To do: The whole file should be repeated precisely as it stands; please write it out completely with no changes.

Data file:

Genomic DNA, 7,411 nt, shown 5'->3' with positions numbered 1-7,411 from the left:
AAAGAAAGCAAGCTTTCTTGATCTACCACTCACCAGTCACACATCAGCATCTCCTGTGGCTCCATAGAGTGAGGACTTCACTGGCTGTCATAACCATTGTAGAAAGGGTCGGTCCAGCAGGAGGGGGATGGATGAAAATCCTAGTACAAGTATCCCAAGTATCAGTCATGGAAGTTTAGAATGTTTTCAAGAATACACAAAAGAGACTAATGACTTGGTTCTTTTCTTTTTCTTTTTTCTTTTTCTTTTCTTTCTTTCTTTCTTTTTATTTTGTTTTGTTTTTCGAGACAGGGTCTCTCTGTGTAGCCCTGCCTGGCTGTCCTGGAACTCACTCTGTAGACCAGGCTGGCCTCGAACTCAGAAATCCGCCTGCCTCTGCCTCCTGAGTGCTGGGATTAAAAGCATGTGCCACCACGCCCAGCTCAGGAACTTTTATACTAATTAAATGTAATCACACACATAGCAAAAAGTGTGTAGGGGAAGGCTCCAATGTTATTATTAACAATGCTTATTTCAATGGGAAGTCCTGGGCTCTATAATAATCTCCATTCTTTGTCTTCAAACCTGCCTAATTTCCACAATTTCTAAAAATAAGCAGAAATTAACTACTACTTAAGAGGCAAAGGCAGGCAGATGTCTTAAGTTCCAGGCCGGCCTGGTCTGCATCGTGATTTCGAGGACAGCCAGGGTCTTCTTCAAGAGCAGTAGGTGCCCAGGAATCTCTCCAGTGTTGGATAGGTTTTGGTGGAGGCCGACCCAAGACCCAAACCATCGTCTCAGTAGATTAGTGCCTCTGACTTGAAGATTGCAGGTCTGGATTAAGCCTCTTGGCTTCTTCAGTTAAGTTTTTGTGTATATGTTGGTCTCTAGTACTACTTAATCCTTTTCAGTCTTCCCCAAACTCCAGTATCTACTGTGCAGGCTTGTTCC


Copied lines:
Genomic DNA, 7,411 nt, shown 5'->3' with positions numbered 1-7,411 from the left:
AAAGAAAGCAAGCTTTCTTGATCTACCACTCACCAGTCACACATCAGCATCTCCTGTGGCTCCATAGAGTGAGGACTTCACTGGCTGTCATAACCATTGTAGAAAGGGTCGGTCCAGCAGGAGGGGGATGGATGAAAATCCTAGTACAAGTATCCCAAGTATCAGTCATGGAAGTTTAGAATGTTTTCAAGAATACACAAAAGAGACTAATGACTTGGTTCTTTTCTTTTTCTTTTTTCTTTTTCTTTTCTTTCTTTCTTTCTTTTTATTTTGTTTTGTTTTTCGAGACAGGGTCTCTCTGTGTAGCCCTGCCTGGCTGTCCTGGAACTCACTCTGTAGACCAGGCTGGCCTCGAACTCAGAAATCCGCCTGCCTCTGCCTCCTGAGTGCTGGGATTAAAAGCATGTGCCACCACGCCCAGCTCAGGAACTTTTATACTAATTAAATGTAATCACACACATAGCAAAAAGTGTGTAGGGGAAGGCTCCAATGTTATTATTAACAATGCTTATTTCAATGGGAAGTCCTGGGCTCTATAATAATCTCCATTCTTTGTCTTCAAACCTGCCTAATTTCCACAATTTCTAAAAATAAGCAGAAATTAACTACTACTTAAGAGGCAAAGGCAGGCAGATGTCTTAAGTTCCAGGCCGGCCTGGTCTGCATCGTGATTTCGAGGACAGCCAGGGTCTTCTTCAAGAGCAGTAGGTGCCCAGGAATCTCTCCAGTGTTGGATAGGTTTTGGTGGAGGCCGACCCAAGACCCAAACCATCGTCTCAGTAGATTAGTGCCTCTGACTTGAAGATTGCAGGTCTGGATTAAGCCTCTTGGCTTCTTCAGTTAAGTTTTTGTGTATATGTTGGTCTCTAGTACTACTTAATCCTTTTCAGTCTTCCCCAAACTCCAGTATCTACTGTGCAGGCTTGTTCC